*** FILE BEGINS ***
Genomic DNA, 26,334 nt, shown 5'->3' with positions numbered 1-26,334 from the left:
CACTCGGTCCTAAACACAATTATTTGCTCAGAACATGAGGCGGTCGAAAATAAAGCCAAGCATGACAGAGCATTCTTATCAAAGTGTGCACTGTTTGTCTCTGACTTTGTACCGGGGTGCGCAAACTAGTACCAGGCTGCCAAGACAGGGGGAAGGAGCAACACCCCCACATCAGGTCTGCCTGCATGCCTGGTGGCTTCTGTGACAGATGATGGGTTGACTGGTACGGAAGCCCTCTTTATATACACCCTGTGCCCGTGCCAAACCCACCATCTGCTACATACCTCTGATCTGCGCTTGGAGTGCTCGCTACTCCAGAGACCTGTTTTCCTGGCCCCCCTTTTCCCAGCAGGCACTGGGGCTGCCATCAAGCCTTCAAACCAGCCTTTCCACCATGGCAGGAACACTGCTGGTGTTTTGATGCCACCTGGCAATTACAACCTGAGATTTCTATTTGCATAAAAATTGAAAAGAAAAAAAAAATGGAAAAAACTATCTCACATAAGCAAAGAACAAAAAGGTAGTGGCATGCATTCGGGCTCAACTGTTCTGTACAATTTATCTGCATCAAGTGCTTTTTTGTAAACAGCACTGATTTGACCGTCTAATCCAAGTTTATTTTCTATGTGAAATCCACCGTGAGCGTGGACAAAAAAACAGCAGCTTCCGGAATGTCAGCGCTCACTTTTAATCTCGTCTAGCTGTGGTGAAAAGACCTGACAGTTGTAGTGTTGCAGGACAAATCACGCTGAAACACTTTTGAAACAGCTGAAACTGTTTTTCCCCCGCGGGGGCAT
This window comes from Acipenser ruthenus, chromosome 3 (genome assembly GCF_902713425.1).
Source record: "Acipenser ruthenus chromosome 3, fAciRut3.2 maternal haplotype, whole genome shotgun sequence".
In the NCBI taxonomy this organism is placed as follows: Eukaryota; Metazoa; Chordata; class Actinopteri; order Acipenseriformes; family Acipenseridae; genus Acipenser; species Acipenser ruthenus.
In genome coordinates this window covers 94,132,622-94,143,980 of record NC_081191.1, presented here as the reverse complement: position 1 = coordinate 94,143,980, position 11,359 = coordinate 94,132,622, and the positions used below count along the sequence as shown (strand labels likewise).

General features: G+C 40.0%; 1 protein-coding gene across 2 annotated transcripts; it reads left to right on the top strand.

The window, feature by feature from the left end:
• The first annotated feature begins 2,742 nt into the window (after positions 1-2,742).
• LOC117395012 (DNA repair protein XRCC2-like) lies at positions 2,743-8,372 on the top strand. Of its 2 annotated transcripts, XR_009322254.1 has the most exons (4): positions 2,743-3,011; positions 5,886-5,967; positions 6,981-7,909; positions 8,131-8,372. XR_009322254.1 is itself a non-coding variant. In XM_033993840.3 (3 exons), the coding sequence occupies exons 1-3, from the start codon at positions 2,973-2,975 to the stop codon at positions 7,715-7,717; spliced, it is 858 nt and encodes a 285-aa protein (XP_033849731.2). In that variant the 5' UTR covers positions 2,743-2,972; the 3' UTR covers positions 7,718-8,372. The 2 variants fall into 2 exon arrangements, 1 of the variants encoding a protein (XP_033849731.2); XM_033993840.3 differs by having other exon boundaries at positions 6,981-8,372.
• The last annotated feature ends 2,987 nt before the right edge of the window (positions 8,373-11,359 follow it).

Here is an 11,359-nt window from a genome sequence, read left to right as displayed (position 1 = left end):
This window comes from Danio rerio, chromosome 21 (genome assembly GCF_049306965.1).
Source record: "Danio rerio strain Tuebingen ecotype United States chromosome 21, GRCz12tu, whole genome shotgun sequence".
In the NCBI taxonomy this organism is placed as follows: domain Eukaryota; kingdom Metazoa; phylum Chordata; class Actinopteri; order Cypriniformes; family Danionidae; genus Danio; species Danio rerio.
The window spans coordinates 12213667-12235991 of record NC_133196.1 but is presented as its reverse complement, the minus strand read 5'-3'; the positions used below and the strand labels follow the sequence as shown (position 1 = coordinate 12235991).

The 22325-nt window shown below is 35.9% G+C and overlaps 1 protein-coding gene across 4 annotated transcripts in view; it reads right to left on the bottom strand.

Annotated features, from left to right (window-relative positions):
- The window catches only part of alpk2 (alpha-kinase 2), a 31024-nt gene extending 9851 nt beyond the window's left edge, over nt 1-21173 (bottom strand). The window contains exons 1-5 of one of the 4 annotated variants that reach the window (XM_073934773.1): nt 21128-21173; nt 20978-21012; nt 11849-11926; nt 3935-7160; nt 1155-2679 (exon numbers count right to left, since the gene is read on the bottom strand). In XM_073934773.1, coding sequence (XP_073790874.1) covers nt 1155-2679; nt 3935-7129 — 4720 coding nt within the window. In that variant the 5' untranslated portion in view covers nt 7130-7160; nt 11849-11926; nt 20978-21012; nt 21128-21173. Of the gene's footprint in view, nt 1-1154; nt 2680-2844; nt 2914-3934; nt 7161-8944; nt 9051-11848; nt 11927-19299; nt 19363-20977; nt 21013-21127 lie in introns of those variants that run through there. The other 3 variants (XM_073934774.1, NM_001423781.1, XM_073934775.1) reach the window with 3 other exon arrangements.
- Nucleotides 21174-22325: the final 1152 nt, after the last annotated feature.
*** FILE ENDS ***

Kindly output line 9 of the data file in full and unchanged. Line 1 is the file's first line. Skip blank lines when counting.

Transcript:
• The first annotated feature begins 2,742 nt into the window (after positions 1-2,742).